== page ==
#### Transcript of Chapter 22 - Gauss' Law

**Gauss's Law**

Apply to 3 problems

Sphere - Ex 22-3 (hollow), 22-4 (solid)

Sphere, nonuniform charge 22-5

Cylinder - Ex 22-6

Sheet - Ex 22-8

E = sigma/epsilon - Field of a large, infinite sheet, very important

Gaussian Surface should follow symmetry of problem

Electric field is zero in a conductor

Flux

Enclosed Source

Gaussian Surfaces

Electric Flux

Important Results

E outside of sphere is the same as point charge (inside sphere is different, depends on if it's a conductor or insulator)

Nonuniform Concept 22-9

Applying Gauss' Law

Which surface has more flux through it?

Flux: Simple Examples

Assume each charge is q. What is the flux through surfaces 1, 2, and 3?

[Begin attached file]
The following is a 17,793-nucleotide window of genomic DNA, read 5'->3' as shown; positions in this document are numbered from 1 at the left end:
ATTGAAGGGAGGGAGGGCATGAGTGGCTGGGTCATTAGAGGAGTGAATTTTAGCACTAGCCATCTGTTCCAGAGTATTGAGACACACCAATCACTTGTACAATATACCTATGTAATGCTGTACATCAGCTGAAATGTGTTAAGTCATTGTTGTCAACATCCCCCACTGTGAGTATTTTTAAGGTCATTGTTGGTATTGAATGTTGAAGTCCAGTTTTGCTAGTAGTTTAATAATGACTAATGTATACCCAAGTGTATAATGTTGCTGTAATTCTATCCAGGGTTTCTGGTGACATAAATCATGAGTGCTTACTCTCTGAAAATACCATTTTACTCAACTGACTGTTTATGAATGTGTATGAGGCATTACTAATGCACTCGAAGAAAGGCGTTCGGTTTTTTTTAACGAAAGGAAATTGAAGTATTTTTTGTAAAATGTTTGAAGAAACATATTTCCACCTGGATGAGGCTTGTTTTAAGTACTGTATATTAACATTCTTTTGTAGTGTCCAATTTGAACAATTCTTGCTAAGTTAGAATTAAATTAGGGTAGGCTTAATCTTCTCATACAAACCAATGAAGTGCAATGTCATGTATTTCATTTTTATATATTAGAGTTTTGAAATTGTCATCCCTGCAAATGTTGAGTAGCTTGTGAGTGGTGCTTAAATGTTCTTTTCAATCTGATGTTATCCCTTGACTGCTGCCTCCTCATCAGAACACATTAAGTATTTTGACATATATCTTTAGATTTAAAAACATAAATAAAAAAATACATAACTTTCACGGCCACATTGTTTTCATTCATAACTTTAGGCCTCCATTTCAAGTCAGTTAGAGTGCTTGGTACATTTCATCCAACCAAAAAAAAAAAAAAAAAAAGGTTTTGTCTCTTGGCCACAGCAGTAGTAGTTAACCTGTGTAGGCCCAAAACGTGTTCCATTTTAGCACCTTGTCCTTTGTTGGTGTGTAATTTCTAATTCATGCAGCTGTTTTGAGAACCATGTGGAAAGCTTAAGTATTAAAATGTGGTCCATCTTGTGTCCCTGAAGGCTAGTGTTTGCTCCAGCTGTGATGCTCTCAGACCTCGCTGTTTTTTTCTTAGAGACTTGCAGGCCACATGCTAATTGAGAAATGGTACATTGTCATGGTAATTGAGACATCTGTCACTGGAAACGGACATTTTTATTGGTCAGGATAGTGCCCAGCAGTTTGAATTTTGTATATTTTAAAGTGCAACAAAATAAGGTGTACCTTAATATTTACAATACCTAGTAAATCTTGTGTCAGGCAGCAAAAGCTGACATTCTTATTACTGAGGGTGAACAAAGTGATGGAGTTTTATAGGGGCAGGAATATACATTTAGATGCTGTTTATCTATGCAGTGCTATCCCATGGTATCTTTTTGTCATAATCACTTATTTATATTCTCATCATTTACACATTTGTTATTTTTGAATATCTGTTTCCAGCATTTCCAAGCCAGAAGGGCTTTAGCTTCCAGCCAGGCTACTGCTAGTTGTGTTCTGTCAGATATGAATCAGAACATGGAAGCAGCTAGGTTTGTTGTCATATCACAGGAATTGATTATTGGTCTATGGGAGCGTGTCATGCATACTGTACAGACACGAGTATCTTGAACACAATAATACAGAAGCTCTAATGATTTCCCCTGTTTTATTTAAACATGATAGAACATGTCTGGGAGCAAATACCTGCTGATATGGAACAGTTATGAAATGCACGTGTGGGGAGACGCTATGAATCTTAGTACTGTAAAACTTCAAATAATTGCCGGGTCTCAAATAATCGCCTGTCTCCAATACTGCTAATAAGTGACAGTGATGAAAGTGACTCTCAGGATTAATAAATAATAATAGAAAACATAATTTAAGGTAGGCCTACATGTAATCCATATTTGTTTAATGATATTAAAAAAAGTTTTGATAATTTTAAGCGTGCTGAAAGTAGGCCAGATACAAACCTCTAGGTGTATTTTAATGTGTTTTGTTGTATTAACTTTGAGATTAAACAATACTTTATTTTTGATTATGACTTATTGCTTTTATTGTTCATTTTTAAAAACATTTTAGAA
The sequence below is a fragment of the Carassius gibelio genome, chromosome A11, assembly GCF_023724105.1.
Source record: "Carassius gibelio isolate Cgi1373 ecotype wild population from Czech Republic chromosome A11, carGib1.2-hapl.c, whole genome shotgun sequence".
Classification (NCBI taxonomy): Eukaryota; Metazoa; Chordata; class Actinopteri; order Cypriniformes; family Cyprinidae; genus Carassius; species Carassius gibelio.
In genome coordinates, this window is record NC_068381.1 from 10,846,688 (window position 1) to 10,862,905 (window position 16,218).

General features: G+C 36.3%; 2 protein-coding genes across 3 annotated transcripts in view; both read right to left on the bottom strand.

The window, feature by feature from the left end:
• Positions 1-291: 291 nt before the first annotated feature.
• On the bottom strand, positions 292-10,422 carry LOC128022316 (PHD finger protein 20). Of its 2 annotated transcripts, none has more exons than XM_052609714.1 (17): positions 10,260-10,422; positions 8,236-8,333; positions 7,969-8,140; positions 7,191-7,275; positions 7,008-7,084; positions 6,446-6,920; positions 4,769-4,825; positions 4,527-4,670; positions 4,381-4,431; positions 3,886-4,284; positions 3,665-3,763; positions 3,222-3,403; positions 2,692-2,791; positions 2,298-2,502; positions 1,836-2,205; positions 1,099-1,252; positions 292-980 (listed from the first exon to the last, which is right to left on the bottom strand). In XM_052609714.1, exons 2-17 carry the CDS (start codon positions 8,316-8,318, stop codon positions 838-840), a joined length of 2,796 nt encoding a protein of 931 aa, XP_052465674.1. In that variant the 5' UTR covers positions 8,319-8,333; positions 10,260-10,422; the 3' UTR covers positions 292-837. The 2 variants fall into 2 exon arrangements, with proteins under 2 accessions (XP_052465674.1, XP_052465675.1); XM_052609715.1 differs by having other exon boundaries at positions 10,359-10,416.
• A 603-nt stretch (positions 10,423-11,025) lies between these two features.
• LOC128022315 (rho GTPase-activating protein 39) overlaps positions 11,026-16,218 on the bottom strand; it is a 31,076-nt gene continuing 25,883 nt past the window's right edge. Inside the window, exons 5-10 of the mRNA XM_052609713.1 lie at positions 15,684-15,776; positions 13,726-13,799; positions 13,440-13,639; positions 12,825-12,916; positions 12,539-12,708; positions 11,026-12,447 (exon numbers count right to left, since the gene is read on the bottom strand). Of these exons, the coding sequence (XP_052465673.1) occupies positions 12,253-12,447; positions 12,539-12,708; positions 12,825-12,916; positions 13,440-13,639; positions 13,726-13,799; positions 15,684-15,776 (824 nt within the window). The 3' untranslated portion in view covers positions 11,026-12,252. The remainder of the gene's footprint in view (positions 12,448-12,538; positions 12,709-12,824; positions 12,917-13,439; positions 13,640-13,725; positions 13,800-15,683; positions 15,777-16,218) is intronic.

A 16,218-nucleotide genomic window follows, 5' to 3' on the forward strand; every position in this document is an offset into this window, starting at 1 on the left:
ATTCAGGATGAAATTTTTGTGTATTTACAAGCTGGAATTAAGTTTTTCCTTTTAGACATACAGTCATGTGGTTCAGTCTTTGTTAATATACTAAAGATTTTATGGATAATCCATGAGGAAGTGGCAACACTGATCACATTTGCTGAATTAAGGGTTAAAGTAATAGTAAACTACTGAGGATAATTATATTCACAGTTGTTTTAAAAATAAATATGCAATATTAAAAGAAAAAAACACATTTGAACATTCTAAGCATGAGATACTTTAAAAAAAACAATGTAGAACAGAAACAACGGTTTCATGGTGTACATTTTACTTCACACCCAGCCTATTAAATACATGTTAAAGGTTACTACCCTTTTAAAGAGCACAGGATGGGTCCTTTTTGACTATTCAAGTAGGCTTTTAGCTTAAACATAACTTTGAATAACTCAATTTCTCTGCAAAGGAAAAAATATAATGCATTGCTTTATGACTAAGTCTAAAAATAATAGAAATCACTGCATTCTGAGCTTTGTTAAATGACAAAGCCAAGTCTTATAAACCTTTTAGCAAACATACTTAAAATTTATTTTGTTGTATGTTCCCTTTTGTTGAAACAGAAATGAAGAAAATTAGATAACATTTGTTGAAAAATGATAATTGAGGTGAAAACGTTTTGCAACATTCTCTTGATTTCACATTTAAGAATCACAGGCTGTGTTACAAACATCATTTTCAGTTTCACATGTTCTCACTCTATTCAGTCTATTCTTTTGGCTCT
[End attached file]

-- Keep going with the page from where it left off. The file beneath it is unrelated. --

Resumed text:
1

2

3

A Gaussian surface is a 3-dimensional, closed surface. It is an imaginary, mathematical construct. It does not really exist. But we use it as a tool to help us determine electric fields.

Light bulb analogy, if there is no light on INSIDE the bulb, how much flux is there through the surface?

Flux is a measure of a flow of a physical property through a surface

More flow = greater flux

If angle between flow and surface changes, flux changes

If area increases, flux increases (assuming uniform flux density

Φ = = q/ε0

We measure electric flux through a Gaussian surface

This means the area MUST be a closed surface

1

2

What is the direction of an area vector?

Area vector for a CLOSED surface always points out of surface

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